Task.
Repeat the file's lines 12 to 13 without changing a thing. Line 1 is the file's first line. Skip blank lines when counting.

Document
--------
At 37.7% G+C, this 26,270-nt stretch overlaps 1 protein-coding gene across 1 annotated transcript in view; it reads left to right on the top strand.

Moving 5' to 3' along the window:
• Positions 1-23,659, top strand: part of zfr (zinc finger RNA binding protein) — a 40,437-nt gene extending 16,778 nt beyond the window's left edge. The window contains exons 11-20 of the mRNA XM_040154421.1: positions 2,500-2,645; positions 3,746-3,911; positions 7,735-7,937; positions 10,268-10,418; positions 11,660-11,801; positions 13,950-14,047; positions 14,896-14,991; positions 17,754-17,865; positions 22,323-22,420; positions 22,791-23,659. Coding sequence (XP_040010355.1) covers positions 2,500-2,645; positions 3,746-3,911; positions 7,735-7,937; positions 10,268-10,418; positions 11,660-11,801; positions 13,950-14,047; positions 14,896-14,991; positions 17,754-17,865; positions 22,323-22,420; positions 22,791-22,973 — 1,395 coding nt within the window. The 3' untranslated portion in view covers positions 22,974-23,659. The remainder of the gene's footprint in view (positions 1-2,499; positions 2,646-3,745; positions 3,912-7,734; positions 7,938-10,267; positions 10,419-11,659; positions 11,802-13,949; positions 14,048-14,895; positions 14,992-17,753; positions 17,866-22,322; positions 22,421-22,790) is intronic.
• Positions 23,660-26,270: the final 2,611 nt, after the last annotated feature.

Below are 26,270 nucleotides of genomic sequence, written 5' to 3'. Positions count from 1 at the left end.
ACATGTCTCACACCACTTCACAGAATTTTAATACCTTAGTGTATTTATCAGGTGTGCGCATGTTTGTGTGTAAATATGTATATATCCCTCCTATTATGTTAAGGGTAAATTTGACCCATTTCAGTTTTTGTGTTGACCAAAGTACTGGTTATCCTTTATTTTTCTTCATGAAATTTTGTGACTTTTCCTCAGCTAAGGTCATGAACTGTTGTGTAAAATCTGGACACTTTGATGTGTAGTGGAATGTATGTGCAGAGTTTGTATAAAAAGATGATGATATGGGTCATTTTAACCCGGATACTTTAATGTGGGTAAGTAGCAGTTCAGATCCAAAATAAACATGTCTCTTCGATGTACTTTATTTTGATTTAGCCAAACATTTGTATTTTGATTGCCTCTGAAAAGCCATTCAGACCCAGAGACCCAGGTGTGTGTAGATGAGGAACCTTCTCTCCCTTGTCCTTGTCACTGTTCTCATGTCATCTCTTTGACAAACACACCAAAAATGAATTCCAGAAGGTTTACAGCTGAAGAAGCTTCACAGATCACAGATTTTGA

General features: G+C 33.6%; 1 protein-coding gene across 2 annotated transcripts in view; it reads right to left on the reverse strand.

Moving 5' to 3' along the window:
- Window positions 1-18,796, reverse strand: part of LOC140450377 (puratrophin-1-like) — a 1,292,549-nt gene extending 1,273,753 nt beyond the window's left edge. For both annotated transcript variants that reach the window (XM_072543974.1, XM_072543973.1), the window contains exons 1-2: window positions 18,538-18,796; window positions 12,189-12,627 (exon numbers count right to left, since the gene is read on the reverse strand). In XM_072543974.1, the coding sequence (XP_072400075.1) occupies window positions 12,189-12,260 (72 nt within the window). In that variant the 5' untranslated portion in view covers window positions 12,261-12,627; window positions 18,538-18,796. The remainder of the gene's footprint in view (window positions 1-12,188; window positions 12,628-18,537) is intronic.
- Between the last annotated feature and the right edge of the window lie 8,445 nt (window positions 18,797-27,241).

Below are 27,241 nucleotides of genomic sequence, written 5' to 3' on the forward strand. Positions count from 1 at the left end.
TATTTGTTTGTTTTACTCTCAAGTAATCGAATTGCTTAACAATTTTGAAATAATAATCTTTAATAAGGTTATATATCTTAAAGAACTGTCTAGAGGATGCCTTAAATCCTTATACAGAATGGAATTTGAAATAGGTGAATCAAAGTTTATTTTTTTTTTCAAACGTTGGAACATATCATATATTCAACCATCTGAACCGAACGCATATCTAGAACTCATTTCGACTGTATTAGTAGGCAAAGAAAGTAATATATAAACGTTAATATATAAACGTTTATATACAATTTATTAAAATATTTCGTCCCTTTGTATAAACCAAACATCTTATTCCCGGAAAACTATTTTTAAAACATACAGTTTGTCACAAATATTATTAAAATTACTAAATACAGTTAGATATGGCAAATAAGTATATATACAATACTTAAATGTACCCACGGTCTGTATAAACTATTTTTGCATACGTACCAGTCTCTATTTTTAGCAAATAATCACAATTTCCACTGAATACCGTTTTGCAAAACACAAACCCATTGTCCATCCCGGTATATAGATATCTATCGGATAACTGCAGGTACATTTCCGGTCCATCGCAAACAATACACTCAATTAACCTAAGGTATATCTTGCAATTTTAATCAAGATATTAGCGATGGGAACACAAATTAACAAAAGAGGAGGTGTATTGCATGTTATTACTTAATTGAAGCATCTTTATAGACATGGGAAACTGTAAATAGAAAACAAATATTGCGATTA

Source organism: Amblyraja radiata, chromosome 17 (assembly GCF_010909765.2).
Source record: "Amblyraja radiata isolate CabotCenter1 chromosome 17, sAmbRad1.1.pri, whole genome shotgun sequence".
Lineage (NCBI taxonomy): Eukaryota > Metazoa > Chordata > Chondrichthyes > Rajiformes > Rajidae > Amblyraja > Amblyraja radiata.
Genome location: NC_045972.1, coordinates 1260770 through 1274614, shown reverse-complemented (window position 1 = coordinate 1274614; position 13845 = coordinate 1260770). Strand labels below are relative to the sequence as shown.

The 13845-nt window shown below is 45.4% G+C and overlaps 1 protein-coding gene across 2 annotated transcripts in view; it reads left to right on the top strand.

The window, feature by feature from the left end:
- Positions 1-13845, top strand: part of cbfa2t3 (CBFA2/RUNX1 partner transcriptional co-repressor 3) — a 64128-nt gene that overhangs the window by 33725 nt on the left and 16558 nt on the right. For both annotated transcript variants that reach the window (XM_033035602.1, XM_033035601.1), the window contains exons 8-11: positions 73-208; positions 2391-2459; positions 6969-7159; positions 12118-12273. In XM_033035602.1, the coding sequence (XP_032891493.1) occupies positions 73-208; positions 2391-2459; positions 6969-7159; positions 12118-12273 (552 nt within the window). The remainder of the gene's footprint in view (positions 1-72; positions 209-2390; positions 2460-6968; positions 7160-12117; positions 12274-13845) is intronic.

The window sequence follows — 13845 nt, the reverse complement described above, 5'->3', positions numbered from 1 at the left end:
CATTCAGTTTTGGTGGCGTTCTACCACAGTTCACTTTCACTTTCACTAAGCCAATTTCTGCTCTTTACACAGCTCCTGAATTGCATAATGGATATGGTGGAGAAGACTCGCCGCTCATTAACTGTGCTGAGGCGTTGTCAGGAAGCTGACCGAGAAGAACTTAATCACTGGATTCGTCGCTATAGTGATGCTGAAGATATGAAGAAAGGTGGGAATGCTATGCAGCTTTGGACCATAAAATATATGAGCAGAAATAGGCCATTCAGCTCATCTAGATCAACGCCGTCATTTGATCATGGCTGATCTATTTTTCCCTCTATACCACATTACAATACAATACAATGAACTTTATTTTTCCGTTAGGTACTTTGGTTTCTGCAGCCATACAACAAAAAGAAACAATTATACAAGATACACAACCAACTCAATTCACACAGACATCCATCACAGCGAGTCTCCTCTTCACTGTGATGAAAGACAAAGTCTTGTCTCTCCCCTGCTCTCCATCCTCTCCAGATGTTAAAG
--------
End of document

TATTTGTTTGTTTTACTCTCAAGTAATCGAATTGCTTAACAATTTTGAAATAATAATCTTTAATAAGGTTATATATCTTAAAGAACTGTCTAGAGGATGCCTTAAATCCTTATACAGAATGGAATTTGAAATAGGTGAATCAAAGTTTATTTTTTTTTTCAAACGTTGGAACATATCATATATTCAACCATCTGAACCGAACGCATATCTAGAACTCATTTCGACTGTATTAGTAGGCAAAGAAAGTAATATATAAACGTTAATATATAAACGTTTATATACAATTTATTAAAATATTTCGTCCCTTTGTATAAACCAAACATCTTATTCCCGGAAAACTATTTTTAAAACATACAGTTTGTCACAAATATTATTAAAATTACTAAATACAGTTAGATATGGCAAATAAGTATATATACAATACTTAAATGTACCCACGGTCTGTATAAACTATTTTTGCATACGTACCAGTCTCTATTTTTAGCAAATAATCACAATTTCCACTGAATACCGTTTTGCAAAACACAAACCCATTGTCCATCCCGGTATATAGATATCTATCGGATAACTGCAGGTACATTTCCGGTCCATCGCAAACAATACACTCAATTAACCTAAGGTATATCTTGCAATTTTAATCAAGATATTAGCGATGGGAACACAAATTAACAAAAGAGGAGGTGTATTGCATGTTATTACTTAATTGAAGCATCTTTATAGACATGGGAAACTGTAAATAGAAAACAAATATTGCGATTA

Source organism: Amblyraja radiata, chromosome 17 (assembly GCF_010909765.2).